Jesse Valone goes to cheerleading practice after school at Eisenhower High School.
Add in homework and dinner, and that takes up most of her day.
Well, not exactly.
Photo submitted to Times Observer
‘Queen of the Beam’
Eisenhower High School student Jesse Valone competes on the Beam recently at the 2014 Xcel Region VI Championships in Shrewsbury, Mass.
Photo submitted to Times Observer
Eisenhower High School student Jesse Valone competes on the Floor exercise recently at the 2014 Xcel Region VI Championships in Shrewsbury, Mass, under the watchful eye of coach Karen Stroup of Stroup’s Gymnastics in Jamestown, N.Y.
Valone sometimes eats dinner in the car on her way to Stroup's Gymnastics School in Jamestown, N.Y.
"She has to leave cheerleading a few minutes early," said Jesse's mother, Ruth. "She goes right from school to cheer practice, and Jim (Jesse's father) doesn't let us eat in the vehicle, so you have to sneak something in the car."
Jesse gets two hours of mostly one-on-one instruction from coaches Karen Stroup or Melissa McArthur, and "most of the time she works to the point of exhaustion," said Stroup, who says Valone does eat a snack during practice and a meal after, for the record.
The point is: Valone loves gymnastics, and she juggles her schedule as much as she has to for the sport.
Valone was recently a member of a seven-person team representing New York that finished third in the Diamond Division of the 2014 Xcel Region VI Championships in Shrewsbury, Mass.
She chose that over her high school prom. Her choice.
"We generally let her choose," said her mother, "like with the prom; she already had her dress. She was a junior and her boyfriend was a junior, but she had said if she makes it to (Shrewsbury), I'm not going to prom."
Ruth said gymnastics loses some teenagers to the social scene, but, "she still loves it. She enjoys it, we enjoy it. We've never had a ride home where it's been silent... we're encouraging and it's a really positive thing."
"I wish you could have seen her face when they handed her that dark pink leotard that said 'New York' State Team on the back," said Karen Stroup. "Those are very special moments that only happen once in a lifetime."
Stroup calls Valone "The Queen of the Beam," but Valone thinks the floor routine is her best event.
Valone can get a bit more creative in the Xcel program, which is under USA Gymnastics. It's primary difference with compulsory gymnastics is that there are no set routines.
"The Xcel program was originally designed for the gymnast who was extremely busy and could not devote large numbers of hours to practice in the gym," said Stroup. "It has been evolving since then and is becoming more and more popular. It is a parallel program to the traditional age group program. Each level has requirements that have to be met in the routine. So a gymnast can not do just anything that she wishes in her routines. That being said, the rules also offer more artistic creativity for individuals earlier in their gymnastic careers. That lets them showcase their strong points. Each year the rules have been adapted as the sport grows. We are expecting more rule changes this year."
"It's been years of driving her and making it to practice four days a week," said Stroup, "not to mention her parents supporting her financially, nutrionally, etc."
"She's really organized and she doesn't waste any time," said her mother.
And she took to the sport right away.
"When I went to her first meet at the Y, she was like a Level 3 and somehow they put her in with the Level 4's, and scored her against the Level 4's," said Ruth. "(From what I knew of gymnastics,) I didn't even know she was in the wrong group. And afterward, when she did take a couple firsts, they had to rearrange everything because it wasn't fair for the Level 4 people because she was a Level 3."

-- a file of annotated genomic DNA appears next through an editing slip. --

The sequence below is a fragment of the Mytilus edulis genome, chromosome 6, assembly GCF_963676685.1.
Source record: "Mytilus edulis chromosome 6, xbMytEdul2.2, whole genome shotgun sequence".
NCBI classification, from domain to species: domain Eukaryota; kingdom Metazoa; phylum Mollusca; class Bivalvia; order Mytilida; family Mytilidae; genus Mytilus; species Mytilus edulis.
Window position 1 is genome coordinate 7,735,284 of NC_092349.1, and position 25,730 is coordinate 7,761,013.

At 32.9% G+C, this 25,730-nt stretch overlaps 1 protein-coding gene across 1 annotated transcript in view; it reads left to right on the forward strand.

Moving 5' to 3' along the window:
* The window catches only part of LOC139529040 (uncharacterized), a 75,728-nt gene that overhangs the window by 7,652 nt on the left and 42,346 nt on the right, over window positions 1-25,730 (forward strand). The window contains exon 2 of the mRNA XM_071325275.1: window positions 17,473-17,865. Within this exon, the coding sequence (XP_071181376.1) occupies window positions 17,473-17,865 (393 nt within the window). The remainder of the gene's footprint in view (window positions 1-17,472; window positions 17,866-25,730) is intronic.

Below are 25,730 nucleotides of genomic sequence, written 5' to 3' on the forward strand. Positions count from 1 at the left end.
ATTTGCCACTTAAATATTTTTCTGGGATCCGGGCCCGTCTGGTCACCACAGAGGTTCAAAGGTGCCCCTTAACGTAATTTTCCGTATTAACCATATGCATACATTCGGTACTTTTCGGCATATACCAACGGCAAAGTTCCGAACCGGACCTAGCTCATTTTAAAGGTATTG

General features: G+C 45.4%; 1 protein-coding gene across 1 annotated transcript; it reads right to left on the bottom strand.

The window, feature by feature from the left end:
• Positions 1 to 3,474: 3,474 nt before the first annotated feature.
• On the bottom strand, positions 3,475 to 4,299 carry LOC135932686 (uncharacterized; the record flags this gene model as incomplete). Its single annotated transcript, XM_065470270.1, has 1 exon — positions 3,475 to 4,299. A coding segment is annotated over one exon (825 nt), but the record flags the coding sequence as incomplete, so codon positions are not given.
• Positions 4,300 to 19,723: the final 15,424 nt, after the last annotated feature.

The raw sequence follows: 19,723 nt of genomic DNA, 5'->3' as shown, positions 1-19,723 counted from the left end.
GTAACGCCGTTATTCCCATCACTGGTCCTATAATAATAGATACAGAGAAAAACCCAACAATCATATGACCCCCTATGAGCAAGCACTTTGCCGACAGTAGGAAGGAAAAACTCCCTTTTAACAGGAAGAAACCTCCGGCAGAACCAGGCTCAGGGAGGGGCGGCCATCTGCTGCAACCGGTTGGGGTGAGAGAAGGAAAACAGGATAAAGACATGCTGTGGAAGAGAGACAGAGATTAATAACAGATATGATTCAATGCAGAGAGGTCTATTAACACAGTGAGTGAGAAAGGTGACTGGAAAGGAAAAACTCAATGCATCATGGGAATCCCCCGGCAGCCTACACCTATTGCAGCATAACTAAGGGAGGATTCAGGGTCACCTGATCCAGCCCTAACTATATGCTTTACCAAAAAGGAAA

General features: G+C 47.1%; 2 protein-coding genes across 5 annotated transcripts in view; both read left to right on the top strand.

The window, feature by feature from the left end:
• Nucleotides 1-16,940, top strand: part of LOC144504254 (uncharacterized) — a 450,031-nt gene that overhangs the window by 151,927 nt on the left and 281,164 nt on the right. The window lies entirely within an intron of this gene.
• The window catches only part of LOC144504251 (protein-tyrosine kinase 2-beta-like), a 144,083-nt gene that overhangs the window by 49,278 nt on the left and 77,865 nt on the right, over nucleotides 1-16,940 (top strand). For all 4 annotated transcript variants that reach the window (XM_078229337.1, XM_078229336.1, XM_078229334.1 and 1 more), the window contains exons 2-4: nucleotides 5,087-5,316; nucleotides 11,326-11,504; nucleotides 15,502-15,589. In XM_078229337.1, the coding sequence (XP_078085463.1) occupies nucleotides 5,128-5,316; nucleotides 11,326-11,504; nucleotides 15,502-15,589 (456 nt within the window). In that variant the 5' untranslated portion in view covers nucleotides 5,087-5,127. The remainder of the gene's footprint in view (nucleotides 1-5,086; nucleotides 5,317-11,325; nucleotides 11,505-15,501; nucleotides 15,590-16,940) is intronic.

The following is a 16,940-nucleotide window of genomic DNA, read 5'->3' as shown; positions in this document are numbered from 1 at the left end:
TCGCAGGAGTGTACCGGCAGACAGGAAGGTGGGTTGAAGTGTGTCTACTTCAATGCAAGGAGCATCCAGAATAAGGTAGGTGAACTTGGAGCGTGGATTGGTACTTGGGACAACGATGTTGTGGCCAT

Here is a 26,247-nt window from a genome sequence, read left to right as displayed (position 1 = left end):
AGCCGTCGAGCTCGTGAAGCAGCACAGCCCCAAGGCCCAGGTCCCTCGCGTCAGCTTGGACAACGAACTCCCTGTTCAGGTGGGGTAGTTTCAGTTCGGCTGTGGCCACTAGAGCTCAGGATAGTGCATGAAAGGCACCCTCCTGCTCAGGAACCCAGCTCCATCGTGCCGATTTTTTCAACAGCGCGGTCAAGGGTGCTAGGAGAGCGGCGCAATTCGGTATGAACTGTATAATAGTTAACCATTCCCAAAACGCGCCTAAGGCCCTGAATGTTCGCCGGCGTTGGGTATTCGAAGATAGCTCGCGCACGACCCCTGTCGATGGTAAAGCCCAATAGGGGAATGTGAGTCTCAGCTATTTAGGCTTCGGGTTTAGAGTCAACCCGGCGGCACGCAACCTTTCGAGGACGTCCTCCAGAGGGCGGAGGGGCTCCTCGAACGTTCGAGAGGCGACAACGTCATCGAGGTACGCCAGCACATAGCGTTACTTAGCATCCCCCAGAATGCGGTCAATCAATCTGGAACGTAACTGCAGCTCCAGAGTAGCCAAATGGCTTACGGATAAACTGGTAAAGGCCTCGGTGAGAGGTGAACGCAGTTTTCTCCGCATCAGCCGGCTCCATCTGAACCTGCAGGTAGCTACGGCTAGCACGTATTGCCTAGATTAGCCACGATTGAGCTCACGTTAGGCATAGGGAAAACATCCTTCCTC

Jesse started in gymnastics at a daycare program at the YMCA.
"She was so active, agile and strong, and they just had to channel that energy," said Stroup. "She was the one that was climbing out of the crib. Some kids come in the door and you think you have a champion at three years old, but something happens where they don't fall in love with the sport. Then there are kids like Jesse where you know she has the talent and she has steadily come along. Everybody has challenges and plateaus; when she hits those challenges or plateaus, she has found a way to work through it, and that's the difference."
"In addition to Melissa and I coaching Jesse, one of our former gymnasts, Chelsea Caruso, who was also a Region VI Level 8 champion from our gym comes is when she is home from college," said Stroup. "She has helped Jesse quite a bit this year. Also, Brittany Gullotti has helped occasionally. They are just a couple of examples of former gymnasts who pay it forward by helping the next generation succeed. The combination of young and older more experienced coaches has been a winning combination for us."
Stroup refers to Valone as "a perfectionist," which has taught the coach to take a step back, "and be patient and wait," said Stroup.
Judging by her schedule, she manages just fine in the long run.
"Gymnastics is the foundation for all sports. Vault, bars, beam and floor," said Stroup.
Swimming and diving coaches sometimes seek out gymnasts and, in Jesse's case, track coaches.
"The track coach wanted her to do pole vaulting," said Ruth. "She did consider it, but it's hard to fit it all in."
Valone's strength and balance makes her well-suited for her love of skiing and snowboarding, but there is possibly a future for the Eisenhower student in gymnastics beyond high school.
Gannon University has a competition team that combines gymnastics and cheerleading.
But, after 11 meets this season, Valone hasn't made a decision about college other than to think about the medical field.
Just a thought:
She wouldn't have to worry about driving from cheerleading to gymnastics.